By this definition, Mitt Romney was only a marginally socially conservative candidate. And so I have trouble buying the idea that his defeat was emblematic of the defeat of social conservatism in general.  I mean, wouldn’t he actually have fared better electorally if he had been a truly socially conservative candidate?  For instance, what if he had refrained from proposing to cut government social programs which aid the poor like welfare and Medicaid?  And what if his Christian convictions had kept him from making unsympathetic statements about the 47% of Americans at the lower end of the income scale—statements which provided endless fodder for President Obama’s unprecedented negative ad campaign?  How many more swing voters would have gravitated to a Romney candidacy that actually reflected the traditional Christian admonition to care for the poor?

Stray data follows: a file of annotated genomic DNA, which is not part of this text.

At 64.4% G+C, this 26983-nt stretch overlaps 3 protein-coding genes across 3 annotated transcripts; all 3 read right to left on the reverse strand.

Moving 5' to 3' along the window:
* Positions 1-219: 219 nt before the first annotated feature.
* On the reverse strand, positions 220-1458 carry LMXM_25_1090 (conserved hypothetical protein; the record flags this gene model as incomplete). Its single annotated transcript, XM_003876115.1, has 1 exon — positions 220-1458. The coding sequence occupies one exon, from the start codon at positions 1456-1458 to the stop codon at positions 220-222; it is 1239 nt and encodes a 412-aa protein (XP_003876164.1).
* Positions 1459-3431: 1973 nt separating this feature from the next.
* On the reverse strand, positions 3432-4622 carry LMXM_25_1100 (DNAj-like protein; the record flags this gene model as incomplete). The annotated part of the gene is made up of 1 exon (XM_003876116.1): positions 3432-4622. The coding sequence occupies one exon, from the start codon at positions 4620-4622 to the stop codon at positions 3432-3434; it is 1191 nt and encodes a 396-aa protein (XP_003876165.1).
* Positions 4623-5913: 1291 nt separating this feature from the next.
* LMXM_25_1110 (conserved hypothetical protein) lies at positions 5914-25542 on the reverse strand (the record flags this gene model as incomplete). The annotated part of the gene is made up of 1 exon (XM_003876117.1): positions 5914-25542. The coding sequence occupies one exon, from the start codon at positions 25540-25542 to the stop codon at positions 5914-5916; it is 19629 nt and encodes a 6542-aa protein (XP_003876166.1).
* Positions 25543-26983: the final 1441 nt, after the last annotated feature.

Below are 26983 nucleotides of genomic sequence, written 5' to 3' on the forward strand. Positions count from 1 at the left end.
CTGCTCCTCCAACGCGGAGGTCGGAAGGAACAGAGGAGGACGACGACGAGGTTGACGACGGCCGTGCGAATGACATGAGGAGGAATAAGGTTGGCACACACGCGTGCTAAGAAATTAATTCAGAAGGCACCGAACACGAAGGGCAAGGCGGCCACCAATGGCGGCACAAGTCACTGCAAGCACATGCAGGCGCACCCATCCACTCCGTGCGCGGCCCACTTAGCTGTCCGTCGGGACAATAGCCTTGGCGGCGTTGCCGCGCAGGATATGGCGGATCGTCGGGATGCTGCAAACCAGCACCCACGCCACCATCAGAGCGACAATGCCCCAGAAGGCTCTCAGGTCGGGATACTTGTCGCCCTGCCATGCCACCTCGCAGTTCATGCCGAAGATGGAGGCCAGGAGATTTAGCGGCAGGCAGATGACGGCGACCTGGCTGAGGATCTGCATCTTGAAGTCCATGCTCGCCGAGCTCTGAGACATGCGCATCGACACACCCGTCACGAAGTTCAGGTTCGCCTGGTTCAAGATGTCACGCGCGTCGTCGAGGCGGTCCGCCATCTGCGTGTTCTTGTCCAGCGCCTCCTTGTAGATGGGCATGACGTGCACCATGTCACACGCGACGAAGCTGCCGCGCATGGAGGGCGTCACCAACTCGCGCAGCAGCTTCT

Similarly, what if an Orthodox belief in the equal dignity of all human persons had inspired Governor Romney to adopt a more compassionate and inclusive immigration policy?  Would he still have received only 30 percent of the Hispanic vote?  And what if he had adhered to the Orthodox Christian condemnation of torture and pledged to actually close Guantanamo Bay (something his opponent notably failed to do in his first four years in office)? And what if, instead of affirming the President’s unconscionable drone bombing campaign, Romney had instead decried the targeted bombing of civilians and proclaimed an Orthodox Christian affirmation of Just War Theory?  Given an election where, in spite of the President’s clear electoral victory, margins were razor-thin in the handful of crucial battleground states (as well as in the aggregate popular vote tally), it is not difficult to imagine that a greater adherence to socially conservative Christian Orthodoxy on just this handful of issues could have swung the election decisively in Romney’s favor.  In fact, I think a pretty convincing case can be made that if Christians were more consistent in their efforts to hold candidates from both parties to traditional Christian principles it would result in more electoral gains than losses.